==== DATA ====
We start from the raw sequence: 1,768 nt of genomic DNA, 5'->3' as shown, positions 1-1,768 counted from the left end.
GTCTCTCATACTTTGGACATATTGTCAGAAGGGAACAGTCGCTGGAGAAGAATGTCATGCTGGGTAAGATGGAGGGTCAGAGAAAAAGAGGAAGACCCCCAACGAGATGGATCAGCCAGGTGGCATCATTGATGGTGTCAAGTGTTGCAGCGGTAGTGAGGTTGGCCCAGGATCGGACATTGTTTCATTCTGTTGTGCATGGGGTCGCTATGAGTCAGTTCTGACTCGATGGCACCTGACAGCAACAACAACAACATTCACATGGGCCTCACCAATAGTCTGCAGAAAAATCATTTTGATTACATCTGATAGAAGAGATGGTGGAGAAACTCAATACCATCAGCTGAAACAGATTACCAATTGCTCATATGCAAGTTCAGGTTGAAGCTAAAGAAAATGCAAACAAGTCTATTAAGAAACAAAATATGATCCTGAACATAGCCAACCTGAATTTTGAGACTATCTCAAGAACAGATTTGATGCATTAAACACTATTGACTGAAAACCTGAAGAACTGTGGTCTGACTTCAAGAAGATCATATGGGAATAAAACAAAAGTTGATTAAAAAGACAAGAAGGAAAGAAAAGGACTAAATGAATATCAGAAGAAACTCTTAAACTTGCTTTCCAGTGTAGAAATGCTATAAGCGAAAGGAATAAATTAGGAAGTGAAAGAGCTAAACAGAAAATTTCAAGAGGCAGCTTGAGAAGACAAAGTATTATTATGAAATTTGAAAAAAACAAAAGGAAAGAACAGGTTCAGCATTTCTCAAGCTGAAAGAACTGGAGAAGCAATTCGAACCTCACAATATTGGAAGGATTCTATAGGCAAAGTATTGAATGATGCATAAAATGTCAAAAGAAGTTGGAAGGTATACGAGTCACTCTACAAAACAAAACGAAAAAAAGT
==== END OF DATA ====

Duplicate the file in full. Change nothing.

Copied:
We start from the raw sequence: 1,768 nt of genomic DNA, 5'->3' as shown, positions 1-1,768 counted from the left end.
GTCTCTCATACTTTGGACATATTGTCAGAAGGGAACAGTCGCTGGAGAAGAATGTCATGCTGGGTAAGATGGAGGGTCAGAGAAAAAGAGGAAGACCCCCAACGAGATGGATCAGCCAGGTGGCATCATTGATGGTGTCAAGTGTTGCAGCGGTAGTGAGGTTGGCCCAGGATCGGACATTGTTTCATTCTGTTGTGCATGGGGTCGCTATGAGTCAGTTCTGACTCGATGGCACCTGACAGCAACAACAACAACATTCACATGGGCCTCACCAATAGTCTGCAGAAAAATCATTTTGATTACATCTGATAGAAGAGATGGTGGAGAAACTCAATACCATCAGCTGAAACAGATTACCAATTGCTCATATGCAAGTTCAGGTTGAAGCTAAAGAAAATGCAAACAAGTCTATTAAGAAACAAAATATGATCCTGAACATAGCCAACCTGAATTTTGAGACTATCTCAAGAACAGATTTGATGCATTAAACACTATTGACTGAAAACCTGAAGAACTGTGGTCTGACTTCAAGAAGATCATATGGGAATAAAACAAAAGTTGATTAAAAAGACAAGAAGGAAAGAAAAGGACTAAATGAATATCAGAAGAAACTCTTAAACTTGCTTTCCAGTGTAGAAATGCTATAAGCGAAAGGAATAAATTAGGAAGTGAAAGAGCTAAACAGAAAATTTCAAGAGGCAGCTTGAGAAGACAAAGTATTATTATGAAATTTGAAAAAAACAAAAGGAAAGAACAGGTTCAGCATTTCTCAAGCTGAAAGAACTGGAGAAGCAATTCGAACCTCACAATATTGGAAGGATTCTATAGGCAAAGTATTGAATGATGCATAAAATGTCAAAAGAAGTTGGAAGGTATACGAGTCACTCTACAAAACAAAACGAAAAAAAGT